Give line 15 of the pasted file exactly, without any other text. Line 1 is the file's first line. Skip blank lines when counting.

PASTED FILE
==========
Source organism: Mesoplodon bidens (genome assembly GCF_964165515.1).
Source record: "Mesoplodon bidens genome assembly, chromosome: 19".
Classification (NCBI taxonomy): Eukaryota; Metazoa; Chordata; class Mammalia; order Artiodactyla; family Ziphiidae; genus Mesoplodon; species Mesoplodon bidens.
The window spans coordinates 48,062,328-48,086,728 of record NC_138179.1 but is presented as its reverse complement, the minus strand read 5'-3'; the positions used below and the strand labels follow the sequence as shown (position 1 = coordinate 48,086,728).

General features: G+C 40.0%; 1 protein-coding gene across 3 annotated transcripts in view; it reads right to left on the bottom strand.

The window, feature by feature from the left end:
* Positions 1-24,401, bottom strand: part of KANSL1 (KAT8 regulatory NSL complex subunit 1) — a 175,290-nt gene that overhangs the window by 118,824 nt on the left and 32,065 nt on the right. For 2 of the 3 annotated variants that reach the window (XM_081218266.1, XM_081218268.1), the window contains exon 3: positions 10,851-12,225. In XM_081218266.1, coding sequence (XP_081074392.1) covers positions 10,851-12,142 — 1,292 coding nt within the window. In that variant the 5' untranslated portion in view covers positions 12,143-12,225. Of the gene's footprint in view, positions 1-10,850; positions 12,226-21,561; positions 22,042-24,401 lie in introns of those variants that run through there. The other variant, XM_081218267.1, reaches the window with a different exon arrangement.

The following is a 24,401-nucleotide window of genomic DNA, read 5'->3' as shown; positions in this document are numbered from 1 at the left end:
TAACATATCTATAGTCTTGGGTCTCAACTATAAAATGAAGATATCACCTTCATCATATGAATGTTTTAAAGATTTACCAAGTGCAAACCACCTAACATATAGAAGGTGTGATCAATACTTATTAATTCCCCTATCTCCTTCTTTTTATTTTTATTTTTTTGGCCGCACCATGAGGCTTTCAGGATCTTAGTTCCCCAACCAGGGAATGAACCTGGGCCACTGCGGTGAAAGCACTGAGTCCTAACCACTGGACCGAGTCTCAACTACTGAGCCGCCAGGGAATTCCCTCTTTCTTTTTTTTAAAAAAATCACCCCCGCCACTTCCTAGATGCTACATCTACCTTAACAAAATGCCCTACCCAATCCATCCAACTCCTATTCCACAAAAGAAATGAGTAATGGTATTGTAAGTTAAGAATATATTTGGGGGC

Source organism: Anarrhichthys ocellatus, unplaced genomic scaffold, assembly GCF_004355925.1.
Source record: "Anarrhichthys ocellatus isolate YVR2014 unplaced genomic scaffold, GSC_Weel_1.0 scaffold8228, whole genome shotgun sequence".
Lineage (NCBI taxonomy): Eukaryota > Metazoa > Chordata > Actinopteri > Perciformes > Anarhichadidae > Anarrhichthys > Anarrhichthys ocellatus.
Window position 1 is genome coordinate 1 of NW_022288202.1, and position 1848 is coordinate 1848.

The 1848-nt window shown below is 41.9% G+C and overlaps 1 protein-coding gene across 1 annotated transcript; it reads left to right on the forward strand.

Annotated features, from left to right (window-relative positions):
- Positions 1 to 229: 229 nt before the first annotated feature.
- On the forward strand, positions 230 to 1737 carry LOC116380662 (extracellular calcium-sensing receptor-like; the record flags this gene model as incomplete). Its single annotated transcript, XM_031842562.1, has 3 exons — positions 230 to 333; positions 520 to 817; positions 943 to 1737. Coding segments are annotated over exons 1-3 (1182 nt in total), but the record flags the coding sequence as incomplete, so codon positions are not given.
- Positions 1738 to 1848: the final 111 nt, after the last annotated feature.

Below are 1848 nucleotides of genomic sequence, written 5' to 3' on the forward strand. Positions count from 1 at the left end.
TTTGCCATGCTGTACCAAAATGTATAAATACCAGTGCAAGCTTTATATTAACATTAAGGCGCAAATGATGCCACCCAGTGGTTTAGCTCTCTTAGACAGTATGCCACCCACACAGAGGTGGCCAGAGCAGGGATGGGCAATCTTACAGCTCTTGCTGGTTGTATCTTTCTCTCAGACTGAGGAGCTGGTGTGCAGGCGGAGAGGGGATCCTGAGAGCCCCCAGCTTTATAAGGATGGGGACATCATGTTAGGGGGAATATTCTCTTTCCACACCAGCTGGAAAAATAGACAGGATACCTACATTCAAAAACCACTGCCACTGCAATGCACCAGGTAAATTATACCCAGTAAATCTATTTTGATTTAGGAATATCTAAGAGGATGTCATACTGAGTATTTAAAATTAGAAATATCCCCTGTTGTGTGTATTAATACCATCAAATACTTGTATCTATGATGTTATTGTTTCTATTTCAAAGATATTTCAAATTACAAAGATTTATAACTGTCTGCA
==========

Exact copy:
Annotated features, from left to right (window-relative positions):